pNFS seems a great method for multiple concurrent access to centralised shared storage, but it has a problem: the single NFS server providing NFS metadata (meta data server, MDS) is a single point of failure. If the MDS becomes inaccessible the shared storage will become inaccessible, before long.
To avoid this problem I am looking to set up a MDS cluster. How can this be achieved without denying clients direct I/O with the centralised storage?
There are solutions to HA-NFS, but they all break the direct I/O pNFS feature.
The long story
I am exploring (multiple) options to implement a shared "datastore" for an OpenStack environment.
I am currently looking at scenarios where storage is served as block storage from a centralised storage system. In these scenarios problems arise, because most filesystems cannot be mounted multiple times concurrently safely, at least not when there is concurrent read and write I/O from multiple hosts.
One possible approach to the multi-mount problem can be NFS 4.1 in combination with XFS. Starting with this version, there is pNFS, which allows NFS clients direct block-based I/O with the storage system. According to the kernel documentation, currently only XFS supports the nfs block layout.
With this approach the NFS server exports the share to clients as usual, but when a client actually does I/O, it directly interacts with the storage system, not the NFS server. Especially with the use case of virtual machines (which can be assumed to run only on one host at a time) this seems like a great fit.
The NFS server which exports the share to the clients is a single point of failure. If it goes down, no additional clients can mount the share and no unopened files can be accessed. The solution is a cluster of NFS servers where another server can take over if a server fails. How can pNFS servers be clustered?
There are quite a few tutorials on clustering NFS with the help of gluster or drbd. Solutions based on these helpers imply that data I/O is performed between NFS client and NFS server. Yet the intriguing feature of pNFS is that data I/O performed between NFS client and central storage system, which is not the NFS server. Therefore, using either of these approaches breaks the important feature of pNFS, thus cannot be considered a solution.
I would greatly appreciate existing work on this. But I also value comments on ...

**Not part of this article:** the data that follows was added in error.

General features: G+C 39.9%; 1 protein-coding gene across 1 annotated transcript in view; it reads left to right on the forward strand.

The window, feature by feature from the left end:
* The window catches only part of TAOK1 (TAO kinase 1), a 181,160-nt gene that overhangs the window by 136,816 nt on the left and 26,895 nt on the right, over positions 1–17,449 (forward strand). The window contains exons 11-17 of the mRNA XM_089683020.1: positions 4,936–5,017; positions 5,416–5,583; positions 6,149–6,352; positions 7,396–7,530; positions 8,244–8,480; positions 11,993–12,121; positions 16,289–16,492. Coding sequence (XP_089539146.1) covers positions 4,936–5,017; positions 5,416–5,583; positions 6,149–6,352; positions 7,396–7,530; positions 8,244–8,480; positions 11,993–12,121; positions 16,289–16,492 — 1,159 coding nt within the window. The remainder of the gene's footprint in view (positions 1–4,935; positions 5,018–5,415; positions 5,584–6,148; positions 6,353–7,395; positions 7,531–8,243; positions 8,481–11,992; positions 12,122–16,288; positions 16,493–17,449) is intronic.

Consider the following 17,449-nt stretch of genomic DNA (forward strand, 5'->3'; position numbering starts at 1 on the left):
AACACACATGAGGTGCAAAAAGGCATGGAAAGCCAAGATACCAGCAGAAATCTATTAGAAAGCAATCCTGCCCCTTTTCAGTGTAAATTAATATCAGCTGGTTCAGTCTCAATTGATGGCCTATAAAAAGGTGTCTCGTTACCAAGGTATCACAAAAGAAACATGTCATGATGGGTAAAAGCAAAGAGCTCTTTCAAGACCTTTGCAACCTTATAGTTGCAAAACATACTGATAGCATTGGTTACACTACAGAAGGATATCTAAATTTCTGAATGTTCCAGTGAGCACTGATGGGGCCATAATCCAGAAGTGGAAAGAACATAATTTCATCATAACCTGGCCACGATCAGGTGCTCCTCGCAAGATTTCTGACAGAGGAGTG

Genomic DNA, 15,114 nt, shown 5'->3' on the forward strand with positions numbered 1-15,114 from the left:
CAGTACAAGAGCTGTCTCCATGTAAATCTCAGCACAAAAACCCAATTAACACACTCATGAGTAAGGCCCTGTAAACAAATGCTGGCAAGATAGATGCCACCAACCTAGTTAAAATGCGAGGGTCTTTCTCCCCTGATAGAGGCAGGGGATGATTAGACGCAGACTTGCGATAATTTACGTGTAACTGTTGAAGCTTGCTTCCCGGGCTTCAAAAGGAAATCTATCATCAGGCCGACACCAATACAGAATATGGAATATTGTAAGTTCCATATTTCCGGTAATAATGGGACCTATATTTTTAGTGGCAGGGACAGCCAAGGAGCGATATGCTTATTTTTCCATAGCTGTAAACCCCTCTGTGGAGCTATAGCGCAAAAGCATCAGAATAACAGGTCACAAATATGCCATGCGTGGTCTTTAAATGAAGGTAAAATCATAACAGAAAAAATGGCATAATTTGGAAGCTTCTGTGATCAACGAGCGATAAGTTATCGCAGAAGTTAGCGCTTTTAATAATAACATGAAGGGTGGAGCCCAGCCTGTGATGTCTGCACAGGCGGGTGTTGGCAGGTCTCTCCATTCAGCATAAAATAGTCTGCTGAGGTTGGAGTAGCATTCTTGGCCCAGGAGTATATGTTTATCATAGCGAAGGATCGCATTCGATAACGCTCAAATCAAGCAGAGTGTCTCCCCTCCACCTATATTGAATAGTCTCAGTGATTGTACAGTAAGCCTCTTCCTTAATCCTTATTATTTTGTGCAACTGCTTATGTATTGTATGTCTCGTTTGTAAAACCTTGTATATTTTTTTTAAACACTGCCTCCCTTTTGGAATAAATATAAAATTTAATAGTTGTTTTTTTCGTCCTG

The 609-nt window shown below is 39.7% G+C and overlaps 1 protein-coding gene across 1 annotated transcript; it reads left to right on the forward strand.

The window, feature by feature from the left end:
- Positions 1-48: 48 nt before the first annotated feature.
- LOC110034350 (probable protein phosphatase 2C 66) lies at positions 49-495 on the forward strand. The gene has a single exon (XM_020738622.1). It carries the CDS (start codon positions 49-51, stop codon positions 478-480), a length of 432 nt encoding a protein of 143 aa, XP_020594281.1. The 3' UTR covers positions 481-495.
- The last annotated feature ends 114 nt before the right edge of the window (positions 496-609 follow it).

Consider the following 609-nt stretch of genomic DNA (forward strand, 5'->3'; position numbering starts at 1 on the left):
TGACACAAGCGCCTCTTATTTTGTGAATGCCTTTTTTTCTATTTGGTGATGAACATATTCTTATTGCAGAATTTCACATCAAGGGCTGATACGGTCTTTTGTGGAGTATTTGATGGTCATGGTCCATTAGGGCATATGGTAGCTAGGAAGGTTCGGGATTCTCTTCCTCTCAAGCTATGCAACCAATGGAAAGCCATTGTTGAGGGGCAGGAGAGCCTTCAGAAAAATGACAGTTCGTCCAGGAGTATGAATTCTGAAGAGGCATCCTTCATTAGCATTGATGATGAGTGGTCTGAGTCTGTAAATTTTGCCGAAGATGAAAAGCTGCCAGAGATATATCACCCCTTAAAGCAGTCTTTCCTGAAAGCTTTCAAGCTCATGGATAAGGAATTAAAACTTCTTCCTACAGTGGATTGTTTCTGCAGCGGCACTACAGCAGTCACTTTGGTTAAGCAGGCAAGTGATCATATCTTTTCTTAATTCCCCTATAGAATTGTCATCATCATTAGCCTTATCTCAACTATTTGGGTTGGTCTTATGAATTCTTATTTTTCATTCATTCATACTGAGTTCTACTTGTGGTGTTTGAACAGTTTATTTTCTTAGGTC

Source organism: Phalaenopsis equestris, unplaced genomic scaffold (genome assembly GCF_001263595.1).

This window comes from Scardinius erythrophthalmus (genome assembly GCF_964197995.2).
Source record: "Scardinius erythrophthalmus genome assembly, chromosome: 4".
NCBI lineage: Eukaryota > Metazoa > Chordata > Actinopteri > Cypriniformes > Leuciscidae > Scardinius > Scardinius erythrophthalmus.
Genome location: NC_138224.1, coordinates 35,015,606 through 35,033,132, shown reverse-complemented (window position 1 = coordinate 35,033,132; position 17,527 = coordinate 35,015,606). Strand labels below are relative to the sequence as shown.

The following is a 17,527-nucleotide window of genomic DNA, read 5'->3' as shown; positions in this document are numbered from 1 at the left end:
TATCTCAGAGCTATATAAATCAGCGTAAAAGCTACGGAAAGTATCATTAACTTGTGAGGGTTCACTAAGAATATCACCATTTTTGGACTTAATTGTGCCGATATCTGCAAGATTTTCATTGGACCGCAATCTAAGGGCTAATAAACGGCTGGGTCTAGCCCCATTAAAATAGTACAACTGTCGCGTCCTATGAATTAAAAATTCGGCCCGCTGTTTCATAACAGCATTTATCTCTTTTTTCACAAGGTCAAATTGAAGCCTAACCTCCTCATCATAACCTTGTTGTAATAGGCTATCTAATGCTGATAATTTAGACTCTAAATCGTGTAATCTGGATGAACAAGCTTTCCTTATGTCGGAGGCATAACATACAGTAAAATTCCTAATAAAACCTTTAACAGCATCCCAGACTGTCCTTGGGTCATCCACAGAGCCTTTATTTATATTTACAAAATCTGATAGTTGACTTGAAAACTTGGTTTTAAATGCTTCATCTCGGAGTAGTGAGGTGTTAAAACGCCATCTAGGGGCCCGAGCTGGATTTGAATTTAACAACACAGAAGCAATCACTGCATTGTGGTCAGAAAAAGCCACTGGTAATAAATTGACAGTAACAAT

my own theories
Even though pNFS has been around and stable for a couple of years, there is not a lot of noise around it. The little information I have tells me that:
most/all states lie with the client. This means that if a NFS server goes down, the states are not lost immediately.
as the client performs I/O directly with the storage system, no ongoing data flow is interrupted by the server going down.
With this information I'd guess that the following can be a viable approach:
- Create the shared LUN and use one server to put an XFS on it.
- Set up the kernel nfsd on every NFS server.
- Have the bunch of NFS servers all mount the same LUN read-only.
- Create a ramdisk on each server
- Use DRBD to set up a synchronous mirror accross all the ramdisks
- Use the synchronous mirrored ramdisk to store the NFS servers state by mounting it on /var/lib/nfs (and restart the nfs service)
keepalivedto organise the bunch of servers into an active/passive cluster with a VIP where only one server is active at a time.
keepalived's notify mechanism to have the active NFS server mount the LUN read-write and have the other servers mount the LUN read-only.
The load on the "primary" NFS server would be fairly low and directly correlate with the changes in virtual machines. Therefore having only one NFS server at a time doesn't seem to be a problem in small to medium sized virtualization environments.
With the way NFS 4.*, works the synchronously mirrored NFS server state should allow another server to take over after the primary server failed. When using gluster for the shared server state directory, I believe this should even allow for an active/active cluster, but I am unable to find any work on this.
Even if the mirrored server state does not work, the bump when another server takes over in an active/passive cluster shouldn't be that big, as I/O is performed directly with the central storage system. Correct?